FIG. 2 depicts a graphical representation of the call graph of a simple program;

FIG. 3 is graphical illustration of the operation of the present information applied to a callgraph;

FIG. 4 depicts a flow diagram illustrating the computer-implemented steps for practicing a method of the invention; and

FIG. 5 is a block diagram of an apparatus used to implement the invention.


In order to implement the present invention, a program must be compiled twice, first to provide information upon interprocedural relationships, and secondly to apply the information gathered.

The system incorporated in the compiler of FIG. 1 is thus a two-pass system. The first pass, which is performed at compile time, collects summary information for each procedure compiled. The second pass, which is performed at link time, merges the collected information and uses it to compute an interprocedural solution for the entire application. The application is then rebuilt using the interprocedural solution to enhance optimization. In the example shown, a command option to a compiler 2, upon its invocation to compile source code modules, causes it to collect interprocedural information about procedures which it compiles. A command option to a compiler loop module 4 (or a Linker could be used) upon its invocation to link object code produced by the compiler causes the loop module to use the interprocedural information to recompile the modules with enhanced optimization, and link the interprocedurally optimized versions of object code to form a "golden" output file 10.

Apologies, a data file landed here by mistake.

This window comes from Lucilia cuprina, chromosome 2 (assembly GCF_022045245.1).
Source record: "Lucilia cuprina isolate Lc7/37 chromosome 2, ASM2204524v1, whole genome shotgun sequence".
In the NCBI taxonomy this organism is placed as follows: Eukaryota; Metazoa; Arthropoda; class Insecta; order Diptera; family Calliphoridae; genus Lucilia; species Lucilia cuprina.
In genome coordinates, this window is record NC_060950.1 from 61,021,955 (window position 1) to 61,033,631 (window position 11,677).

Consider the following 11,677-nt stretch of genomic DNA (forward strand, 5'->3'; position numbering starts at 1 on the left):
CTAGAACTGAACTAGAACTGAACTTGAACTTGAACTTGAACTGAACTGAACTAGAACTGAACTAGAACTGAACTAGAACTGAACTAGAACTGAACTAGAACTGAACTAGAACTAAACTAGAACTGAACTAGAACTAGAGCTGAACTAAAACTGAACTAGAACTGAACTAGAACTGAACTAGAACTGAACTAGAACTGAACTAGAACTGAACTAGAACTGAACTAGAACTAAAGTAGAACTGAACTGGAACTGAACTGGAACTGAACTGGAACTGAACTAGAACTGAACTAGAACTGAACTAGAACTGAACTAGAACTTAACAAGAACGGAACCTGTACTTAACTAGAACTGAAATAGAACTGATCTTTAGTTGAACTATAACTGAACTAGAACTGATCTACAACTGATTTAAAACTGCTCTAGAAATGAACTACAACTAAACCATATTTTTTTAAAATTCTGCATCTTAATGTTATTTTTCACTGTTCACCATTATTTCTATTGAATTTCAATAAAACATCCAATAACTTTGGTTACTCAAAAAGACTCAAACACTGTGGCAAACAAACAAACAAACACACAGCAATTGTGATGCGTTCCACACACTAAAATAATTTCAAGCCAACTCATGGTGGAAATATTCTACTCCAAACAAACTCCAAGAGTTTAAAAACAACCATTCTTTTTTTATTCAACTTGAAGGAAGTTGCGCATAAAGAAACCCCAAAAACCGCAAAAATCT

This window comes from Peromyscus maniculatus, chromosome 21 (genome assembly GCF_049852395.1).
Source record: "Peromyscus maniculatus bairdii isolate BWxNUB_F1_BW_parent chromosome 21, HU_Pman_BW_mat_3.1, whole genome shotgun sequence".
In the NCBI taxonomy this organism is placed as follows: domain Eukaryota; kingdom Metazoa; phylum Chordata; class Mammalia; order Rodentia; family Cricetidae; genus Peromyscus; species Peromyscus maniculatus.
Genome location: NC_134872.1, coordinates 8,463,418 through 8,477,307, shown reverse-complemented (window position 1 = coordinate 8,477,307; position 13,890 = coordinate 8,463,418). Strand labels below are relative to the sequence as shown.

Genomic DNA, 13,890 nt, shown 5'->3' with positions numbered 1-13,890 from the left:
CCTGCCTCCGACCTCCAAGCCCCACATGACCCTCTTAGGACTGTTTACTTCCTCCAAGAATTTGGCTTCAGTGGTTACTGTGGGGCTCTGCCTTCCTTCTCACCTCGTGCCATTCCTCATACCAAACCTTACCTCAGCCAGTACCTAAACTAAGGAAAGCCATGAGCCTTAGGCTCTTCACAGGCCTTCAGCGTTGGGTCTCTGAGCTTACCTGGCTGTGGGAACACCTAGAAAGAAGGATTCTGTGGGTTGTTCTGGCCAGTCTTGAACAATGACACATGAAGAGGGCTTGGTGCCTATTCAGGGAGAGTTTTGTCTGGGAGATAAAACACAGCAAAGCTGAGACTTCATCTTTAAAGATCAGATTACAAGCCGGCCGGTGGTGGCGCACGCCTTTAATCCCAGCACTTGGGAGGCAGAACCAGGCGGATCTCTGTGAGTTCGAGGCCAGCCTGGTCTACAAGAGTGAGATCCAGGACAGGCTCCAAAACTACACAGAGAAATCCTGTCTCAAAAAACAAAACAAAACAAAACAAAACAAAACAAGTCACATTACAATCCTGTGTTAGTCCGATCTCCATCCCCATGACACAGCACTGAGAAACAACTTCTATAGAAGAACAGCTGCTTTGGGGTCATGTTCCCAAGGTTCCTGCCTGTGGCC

Information collection during compilation is triggered by the use of the designated command option. Summary information for the file and each procedure is collected during compilation and is written to the object file 6. Each object file 6 is associated with an appropriately identified section containing the additional information. This information could of course be collected in a separate file if more convenient.